In the middle of my ongoing sabbatical, there is some light at the end of the (writing) tunnel:
I will be going back to Paris for a month, almost exactly a year after my last one-month stay.
From March 11 until April 11 I will be staying again at the Maison Suger, writing my book on ethno-religious minorities in Myanmar. My host this time will be the Institut d’études de l’Islam et des sociétés du monde musulman and I will be invited as a Professeure invitée together with other international scholars.
My task is to give a series of four lectures which I will focus thematically on the roles of Muslims in Asia, most generally. One presentation will be directly on my new Myanmar project, the second will be on legal pluralism in Central Asia. The third is a keynote I was invited to give in the frame of a conference on “Grand Narratives in Central Asia” in which I will focus on the role of oral history. The final lecture will be a first attempt to bridge to my newest project which aims at investigating the issue of statelessness in Europe, working with case material concerning Muslim Rohingya from Myanmar who are applying for asylum in the UK.
For the official press release of the University of Konstanz see here.
I’ll be travelling to Hamburg next week (13.11) to present the findings of my long-term ethnographic engagement in Kyrgyzstan. My book “The force of custom. Law and the ordering of everyday life in Kyrgyzstan” came out in December 2016, almost two years ago. I am still happy with how a decade of scholarship has turned out and am looking forward to hearing comments and feedback from my Hamburg colleagues. Here’s the link to the programme in case you are around. Join me!
And here’s what I will be talking about:
In this talk, I offer a unique critique of the concept of ‘postsocialism’, a new take on the concept of legal pluralism, and a plea to bring ethnomethodological approaches into correspondence with ethnographic data. Drawing on a decade of anthropological fieldwork and engagement with Central Asia, I will focus on describing how my informants in rural Kyrgyzstan order their everyday lives and rationalize their recent history by invoking the force of custom (Kyrgyz salt).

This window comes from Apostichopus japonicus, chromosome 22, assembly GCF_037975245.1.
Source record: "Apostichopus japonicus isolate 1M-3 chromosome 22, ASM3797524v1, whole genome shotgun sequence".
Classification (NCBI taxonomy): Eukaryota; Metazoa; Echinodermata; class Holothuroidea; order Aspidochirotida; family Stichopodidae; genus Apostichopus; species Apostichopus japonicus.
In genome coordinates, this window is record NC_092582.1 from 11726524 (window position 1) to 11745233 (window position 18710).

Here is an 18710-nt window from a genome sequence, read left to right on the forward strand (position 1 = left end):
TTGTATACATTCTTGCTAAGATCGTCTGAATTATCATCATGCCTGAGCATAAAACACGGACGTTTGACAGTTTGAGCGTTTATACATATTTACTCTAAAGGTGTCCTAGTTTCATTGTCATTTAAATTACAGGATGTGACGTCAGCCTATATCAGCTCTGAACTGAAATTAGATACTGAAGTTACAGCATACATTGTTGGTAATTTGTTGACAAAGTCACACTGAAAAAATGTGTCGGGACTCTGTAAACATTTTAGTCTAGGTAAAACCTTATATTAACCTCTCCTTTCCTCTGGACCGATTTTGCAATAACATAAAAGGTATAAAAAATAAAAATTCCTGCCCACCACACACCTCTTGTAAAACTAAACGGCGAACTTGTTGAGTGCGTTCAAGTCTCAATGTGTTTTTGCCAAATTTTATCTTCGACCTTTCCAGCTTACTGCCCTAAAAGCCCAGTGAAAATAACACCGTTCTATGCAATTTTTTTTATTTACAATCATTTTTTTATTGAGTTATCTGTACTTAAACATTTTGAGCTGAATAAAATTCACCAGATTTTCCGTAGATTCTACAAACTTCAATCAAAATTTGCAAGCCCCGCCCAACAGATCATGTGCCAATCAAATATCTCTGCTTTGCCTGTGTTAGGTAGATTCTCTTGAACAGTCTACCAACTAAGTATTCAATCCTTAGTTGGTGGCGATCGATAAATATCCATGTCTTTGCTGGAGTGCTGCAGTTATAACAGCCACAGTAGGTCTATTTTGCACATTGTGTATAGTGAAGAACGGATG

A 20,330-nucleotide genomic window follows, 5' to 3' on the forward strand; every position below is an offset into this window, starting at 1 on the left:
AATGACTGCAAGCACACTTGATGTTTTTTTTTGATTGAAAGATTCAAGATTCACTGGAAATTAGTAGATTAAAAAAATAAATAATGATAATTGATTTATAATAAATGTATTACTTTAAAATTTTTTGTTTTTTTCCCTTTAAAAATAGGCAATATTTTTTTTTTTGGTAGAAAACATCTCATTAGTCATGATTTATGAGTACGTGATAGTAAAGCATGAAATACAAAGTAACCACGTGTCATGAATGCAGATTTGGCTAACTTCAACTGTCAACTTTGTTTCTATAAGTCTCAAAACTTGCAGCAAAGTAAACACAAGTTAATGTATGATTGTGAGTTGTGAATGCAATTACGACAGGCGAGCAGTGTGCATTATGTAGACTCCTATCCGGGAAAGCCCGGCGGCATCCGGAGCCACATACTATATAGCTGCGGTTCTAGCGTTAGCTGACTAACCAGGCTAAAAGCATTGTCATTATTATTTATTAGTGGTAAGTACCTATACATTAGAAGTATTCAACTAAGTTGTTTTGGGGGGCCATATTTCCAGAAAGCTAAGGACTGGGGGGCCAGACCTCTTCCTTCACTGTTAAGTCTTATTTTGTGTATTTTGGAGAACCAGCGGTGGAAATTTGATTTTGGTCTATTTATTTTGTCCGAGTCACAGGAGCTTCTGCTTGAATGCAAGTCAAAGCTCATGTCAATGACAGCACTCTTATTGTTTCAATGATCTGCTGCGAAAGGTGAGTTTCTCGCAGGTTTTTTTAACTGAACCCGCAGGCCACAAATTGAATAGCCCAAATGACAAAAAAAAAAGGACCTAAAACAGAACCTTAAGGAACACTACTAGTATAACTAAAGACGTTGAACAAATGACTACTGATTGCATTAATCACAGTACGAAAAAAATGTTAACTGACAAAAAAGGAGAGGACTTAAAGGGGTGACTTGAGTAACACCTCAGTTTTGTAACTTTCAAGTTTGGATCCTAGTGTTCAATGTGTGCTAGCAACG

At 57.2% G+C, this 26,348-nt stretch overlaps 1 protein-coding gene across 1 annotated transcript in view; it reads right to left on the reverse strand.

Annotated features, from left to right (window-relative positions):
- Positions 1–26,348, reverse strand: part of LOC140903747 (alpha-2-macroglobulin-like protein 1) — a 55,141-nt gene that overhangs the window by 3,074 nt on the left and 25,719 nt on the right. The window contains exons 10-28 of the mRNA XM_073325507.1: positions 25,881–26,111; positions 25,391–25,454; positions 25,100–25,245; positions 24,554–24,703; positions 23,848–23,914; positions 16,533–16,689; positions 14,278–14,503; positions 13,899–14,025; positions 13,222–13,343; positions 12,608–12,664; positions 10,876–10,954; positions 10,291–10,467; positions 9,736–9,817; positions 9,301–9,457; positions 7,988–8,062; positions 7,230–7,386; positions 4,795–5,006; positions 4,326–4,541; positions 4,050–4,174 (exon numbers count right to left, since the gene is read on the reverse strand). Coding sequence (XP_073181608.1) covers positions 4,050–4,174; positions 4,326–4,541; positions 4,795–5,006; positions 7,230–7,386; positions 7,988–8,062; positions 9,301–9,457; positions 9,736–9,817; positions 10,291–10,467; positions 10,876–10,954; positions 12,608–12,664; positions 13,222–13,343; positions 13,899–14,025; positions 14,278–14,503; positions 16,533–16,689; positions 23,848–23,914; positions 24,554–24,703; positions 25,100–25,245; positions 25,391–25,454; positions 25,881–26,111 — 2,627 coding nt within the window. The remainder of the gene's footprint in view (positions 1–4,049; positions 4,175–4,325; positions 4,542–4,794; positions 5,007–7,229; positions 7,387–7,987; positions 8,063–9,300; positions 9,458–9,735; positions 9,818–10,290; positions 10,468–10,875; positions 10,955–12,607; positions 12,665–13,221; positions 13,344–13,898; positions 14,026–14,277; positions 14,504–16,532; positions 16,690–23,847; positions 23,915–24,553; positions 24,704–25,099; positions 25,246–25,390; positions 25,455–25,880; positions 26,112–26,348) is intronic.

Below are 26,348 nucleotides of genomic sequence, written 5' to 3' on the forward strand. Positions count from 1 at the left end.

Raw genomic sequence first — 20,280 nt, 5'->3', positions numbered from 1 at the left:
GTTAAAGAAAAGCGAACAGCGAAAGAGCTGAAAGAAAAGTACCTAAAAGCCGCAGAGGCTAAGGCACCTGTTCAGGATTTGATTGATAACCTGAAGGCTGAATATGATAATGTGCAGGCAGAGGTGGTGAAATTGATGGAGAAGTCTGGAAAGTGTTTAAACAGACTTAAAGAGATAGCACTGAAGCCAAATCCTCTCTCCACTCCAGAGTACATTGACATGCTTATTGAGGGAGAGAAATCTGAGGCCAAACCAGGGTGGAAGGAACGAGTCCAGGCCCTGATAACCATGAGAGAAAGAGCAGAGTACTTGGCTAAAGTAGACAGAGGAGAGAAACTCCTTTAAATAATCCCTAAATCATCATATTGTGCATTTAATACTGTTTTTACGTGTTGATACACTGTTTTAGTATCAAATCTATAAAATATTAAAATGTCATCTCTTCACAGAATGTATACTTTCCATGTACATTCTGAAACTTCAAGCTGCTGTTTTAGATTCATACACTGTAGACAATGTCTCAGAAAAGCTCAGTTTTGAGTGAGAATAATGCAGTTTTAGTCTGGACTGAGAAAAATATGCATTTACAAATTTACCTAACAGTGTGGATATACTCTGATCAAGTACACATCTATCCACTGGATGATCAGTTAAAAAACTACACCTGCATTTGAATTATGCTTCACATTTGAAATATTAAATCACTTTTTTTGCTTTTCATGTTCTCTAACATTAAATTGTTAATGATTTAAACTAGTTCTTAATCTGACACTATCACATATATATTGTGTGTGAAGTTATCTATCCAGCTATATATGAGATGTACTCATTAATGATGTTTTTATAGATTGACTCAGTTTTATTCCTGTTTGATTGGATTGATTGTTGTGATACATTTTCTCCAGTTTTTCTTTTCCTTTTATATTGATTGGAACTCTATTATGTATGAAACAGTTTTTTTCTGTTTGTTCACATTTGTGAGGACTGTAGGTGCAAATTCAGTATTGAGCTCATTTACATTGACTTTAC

Although salt is often blamed for bringing about more disorder and hardship than order and harmony, as I will exemplify with the example of mortuary rituals, it allows my informants to disavow responsibility for their actions by pushing a model of ‘how things get done here’ to the front. Invoking salt enables actors even as they claim to be constrained by it, it opens up possibilities to conceptualize, classify, and contextualize large- and mid-scale developments in an intimate idiom. It also is a way to communicate to others that one is an expert in and of one’s own culture. An ethnomethodological perspective, as I pursue it, challenges a conception of social order as hidden within the visible actions and behaviours of members of society. Rather, it examines how members produce and sustain the observable orderliness of their own actions.
The lecture will be in English. Venue: Institut für Ethnologie (Raum 222 im Gebäude ESA W – Westflügel des Hauptgebäudes, 2. Stock). 13.11. 6.15pm.